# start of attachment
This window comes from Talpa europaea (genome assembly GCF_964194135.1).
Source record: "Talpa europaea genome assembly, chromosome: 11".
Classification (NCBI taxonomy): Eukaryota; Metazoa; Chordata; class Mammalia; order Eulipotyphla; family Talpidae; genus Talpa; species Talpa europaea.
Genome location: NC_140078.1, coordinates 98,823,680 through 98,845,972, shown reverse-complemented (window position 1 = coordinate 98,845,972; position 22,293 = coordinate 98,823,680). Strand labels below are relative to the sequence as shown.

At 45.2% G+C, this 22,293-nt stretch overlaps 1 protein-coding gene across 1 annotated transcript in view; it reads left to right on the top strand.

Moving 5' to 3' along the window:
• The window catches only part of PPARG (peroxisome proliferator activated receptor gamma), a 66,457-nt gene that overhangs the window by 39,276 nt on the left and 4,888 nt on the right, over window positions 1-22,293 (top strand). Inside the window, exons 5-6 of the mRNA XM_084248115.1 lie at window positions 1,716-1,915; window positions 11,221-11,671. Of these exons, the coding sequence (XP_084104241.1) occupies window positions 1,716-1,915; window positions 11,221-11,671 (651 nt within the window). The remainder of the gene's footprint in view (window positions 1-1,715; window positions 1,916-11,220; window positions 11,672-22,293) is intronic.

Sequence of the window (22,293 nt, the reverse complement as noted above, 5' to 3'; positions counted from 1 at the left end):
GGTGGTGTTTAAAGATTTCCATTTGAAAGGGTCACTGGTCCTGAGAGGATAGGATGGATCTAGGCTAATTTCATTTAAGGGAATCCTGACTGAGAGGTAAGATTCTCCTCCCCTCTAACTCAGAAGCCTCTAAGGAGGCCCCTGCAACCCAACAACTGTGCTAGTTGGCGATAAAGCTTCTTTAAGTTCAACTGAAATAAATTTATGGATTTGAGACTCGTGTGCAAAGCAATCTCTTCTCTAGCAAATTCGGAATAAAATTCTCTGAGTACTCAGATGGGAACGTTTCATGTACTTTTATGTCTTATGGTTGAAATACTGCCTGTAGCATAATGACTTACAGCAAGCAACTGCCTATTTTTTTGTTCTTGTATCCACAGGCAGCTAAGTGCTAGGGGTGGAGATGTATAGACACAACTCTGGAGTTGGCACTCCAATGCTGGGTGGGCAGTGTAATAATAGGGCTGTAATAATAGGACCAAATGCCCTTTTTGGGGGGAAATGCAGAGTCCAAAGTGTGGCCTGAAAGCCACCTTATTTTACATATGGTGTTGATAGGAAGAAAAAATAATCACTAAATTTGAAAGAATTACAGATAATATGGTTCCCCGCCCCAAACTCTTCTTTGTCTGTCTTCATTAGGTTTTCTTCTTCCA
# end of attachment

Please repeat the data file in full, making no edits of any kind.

This window comes from Talpa europaea (genome assembly GCF_964194135.1).
Source record: "Talpa europaea genome assembly, chromosome: 11".
Classification (NCBI taxonomy): Eukaryota; Metazoa; Chordata; class Mammalia; order Eulipotyphla; family Talpidae; genus Talpa; species Talpa europaea.
Genome location: NC_140078.1, coordinates 98,823,680 through 98,845,972, shown reverse-complemented (window position 1 = coordinate 98,845,972; position 22,293 = coordinate 98,823,680). Strand labels below are relative to the sequence as shown.

At 45.2% G+C, this 22,293-nt stretch overlaps 1 protein-coding gene across 1 annotated transcript in view; it reads left to right on the top strand.

Moving 5' to 3' along the window:
• The window catches only part of PPARG (peroxisome proliferator activated receptor gamma), a 66,457-nt gene that overhangs the window by 39,276 nt on the left and 4,888 nt on the right, over window positions 1-22,293 (top strand). Inside the window, exons 5-6 of the mRNA XM_084248115.1 lie at window positions 1,716-1,915; window positions 11,221-11,671. Of these exons, the coding sequence (XP_084104241.1) occupies window positions 1,716-1,915; window positions 11,221-11,671 (651 nt within the window). The remainder of the gene's footprint in view (window positions 1-1,715; window positions 1,916-11,220; window positions 11,672-22,293) is intronic.

Sequence of the window (22,293 nt, the reverse complement as noted above, 5' to 3'; positions counted from 1 at the left end):
GGTGGTGTTTAAAGATTTCCATTTGAAAGGGTCACTGGTCCTGAGAGGATAGGATGGATCTAGGCTAATTTCATTTAAGGGAATCCTGACTGAGAGGTAAGATTCTCCTCCCCTCTAACTCAGAAGCCTCTAAGGAGGCCCCTGCAACCCAACAACTGTGCTAGTTGGCGATAAAGCTTCTTTAAGTTCAACTGAAATAAATTTATGGATTTGAGACTCGTGTGCAAAGCAATCTCTTCTCTAGCAAATTCGGAATAAAATTCTCTGAGTACTCAGATGGGAACGTTTCATGTACTTTTATGTCTTATGGTTGAAATACTGCCTGTAGCATAATGACTTACAGCAAGCAACTGCCTATTTTTTTGTTCTTGTATCCACAGGCAGCTAAGTGCTAGGGGTGGAGATGTATAGACACAACTCTGGAGTTGGCACTCCAATGCTGGGTGGGCAGTGTAATAATAGGGCTGTAATAATAGGACCAAATGCCCTTTTTGGGGGGAAATGCAGAGTCCAAAGTGTGGCCTGAAAGCCACCTTATTTTACATATGGTGTTGATAGGAAGAAAAAATAATCACTAAATTTGAAAGAATTACAGATAATATGGTTCCCCGCCCCAAACTCTTCTTTGTCTGTCTTCATTAGGTTTTCTTCTTCCA